By Monika Hotson, Health Promotion Student
Health Canada has decided to put restrictions on the marketing of foods and beverages to children. Canadians may have many questions as to what is being proposed and the purpose of these changes. Here are some answers to potential common questions:
Why restrict marketing food and drinks to children?
There are a few reasons why restricting marketing to children is a good idea. First and foremost there has been a dramatic increase of childhood obesity in Canada’s population.
- Since 1980 obesity rate in children and youth has nearly tripled.
- Today, nearly 1 in 3 Canadian children between the ages of 6 and 17 are either overweight or obese.
- Overweight children are at a higher risk of developing type 2 diabetes, high blood pressure, heart disease and a range of other health problems.
- Overweight and obese children can also carry an emotional burden as they can have altered self-esteem; been made a target of bullying; and this may effect school performance.
The rise in childhood obesity is linked with the negative changes in our eating habits. We have had a very dramatic increase in our consumption of foods that are high in fat, sugar and sodium. Studies show that children are easily influenced and advertisements have a large impact on the foods they choose to eat. As a result, the marketing of unhealthy foods and beverages has been identified as a major contributor to childhood obesity. This restriction has hopes to encourage healthy eating in children to decrease the number of child obesity cases in Canada. The restriction of marketing is part of Health Canada’s Healthy Eating Strategy that is geared to influence a healthy pattern of eating.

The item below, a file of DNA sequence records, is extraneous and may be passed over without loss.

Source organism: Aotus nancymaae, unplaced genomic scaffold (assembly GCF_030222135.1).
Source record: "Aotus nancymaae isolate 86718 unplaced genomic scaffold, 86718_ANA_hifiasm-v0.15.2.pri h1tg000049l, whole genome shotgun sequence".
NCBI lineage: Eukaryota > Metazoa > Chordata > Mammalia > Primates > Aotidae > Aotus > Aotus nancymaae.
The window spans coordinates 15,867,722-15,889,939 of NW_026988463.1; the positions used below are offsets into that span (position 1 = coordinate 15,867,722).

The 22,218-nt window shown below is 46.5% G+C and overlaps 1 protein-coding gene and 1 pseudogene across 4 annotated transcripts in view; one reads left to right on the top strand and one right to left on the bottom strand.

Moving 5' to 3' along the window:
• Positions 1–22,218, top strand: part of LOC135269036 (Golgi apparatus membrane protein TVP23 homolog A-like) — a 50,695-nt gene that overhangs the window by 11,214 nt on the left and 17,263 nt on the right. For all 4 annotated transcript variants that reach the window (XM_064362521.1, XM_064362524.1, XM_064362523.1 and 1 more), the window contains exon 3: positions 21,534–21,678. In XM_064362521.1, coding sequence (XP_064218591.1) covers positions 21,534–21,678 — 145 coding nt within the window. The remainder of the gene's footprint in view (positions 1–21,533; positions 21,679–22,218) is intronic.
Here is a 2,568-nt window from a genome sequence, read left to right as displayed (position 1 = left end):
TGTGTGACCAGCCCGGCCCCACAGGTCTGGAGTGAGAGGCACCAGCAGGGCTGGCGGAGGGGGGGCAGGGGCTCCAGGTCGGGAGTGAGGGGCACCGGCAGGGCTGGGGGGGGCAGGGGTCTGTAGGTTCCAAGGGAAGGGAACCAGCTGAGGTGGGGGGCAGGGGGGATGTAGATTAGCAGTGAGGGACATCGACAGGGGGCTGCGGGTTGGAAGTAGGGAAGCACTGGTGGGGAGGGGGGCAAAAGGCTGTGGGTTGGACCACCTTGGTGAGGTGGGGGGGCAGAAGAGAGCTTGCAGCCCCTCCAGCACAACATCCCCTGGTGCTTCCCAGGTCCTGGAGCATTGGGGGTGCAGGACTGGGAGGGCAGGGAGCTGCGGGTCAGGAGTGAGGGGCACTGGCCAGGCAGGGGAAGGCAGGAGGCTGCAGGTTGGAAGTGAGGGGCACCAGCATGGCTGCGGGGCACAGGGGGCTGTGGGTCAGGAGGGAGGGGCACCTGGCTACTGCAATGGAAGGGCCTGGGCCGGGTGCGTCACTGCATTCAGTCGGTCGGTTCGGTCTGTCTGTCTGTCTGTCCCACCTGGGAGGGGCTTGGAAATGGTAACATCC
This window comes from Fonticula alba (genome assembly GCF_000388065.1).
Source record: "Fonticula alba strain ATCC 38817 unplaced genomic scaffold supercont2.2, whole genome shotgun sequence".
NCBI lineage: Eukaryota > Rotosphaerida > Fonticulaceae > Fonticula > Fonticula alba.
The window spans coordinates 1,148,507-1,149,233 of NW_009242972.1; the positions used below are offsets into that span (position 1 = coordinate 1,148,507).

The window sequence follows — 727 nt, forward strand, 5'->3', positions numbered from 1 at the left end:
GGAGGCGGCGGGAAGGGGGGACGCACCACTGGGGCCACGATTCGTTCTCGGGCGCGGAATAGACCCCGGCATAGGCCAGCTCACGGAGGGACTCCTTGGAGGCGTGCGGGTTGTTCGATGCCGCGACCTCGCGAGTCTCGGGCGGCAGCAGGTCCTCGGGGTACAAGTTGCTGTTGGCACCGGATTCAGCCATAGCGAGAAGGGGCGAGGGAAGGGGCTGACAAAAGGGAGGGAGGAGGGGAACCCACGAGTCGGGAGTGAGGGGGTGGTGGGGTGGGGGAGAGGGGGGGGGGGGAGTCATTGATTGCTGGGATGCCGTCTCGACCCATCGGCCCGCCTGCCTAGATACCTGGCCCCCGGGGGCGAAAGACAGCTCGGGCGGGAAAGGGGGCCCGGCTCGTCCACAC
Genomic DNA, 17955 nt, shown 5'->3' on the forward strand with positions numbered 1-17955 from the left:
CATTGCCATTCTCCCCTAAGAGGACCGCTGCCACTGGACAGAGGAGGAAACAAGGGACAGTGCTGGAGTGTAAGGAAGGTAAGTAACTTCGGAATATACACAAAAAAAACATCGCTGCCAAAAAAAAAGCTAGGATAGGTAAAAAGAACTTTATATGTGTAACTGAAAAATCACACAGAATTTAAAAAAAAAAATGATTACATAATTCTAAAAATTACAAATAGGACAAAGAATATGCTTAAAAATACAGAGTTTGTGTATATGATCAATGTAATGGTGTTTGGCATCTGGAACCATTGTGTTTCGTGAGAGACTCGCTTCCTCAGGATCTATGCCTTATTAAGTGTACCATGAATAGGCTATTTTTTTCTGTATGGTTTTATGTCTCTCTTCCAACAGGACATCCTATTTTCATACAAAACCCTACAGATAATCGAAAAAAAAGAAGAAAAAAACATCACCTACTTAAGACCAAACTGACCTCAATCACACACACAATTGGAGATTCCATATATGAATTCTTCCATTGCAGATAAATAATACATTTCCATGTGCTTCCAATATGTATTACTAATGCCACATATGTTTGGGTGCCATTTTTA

How do we know this will be successful in improving health?
Well, other countries/provinces have been successful. For instance, in 1980 Quebec created a ban on all advertisement to children of under 13 years of age. Studies have shown positive result due to reducing children’s exposure to these advertisements in Quebec. In fact, Statistics Canada’s data indicated that Quebec has the lowest childhood obesity rates in Canada.
What is being restricted?
Health Canada proposes that the marketing of unhealthy foods and beverages be restricted for children under the age of 17. Health Canada has created two approaches to define what should be considered “unhealthy food”. Each approach sets limits on the marketing of foods containing certain levels of saturated fat, sugars or sodium. The two proposed approaches either restrict foods and beverages that have more than 5% of the daily value or more than 15% of daily value of saturated fat, sugar and sodium. Health Canada has created a sample chart to show which kinds of items would be restricted with both approaches.
Health Canada needs to determine which approach they would like to take in regards to what is being restricted and develop the legislation. They have received feedback from the public to determine which approach would suit Canada best. For more information regarding the restriction of unhealthy foods and beverages to children view the discussion paper for public consultation regarding this restriction.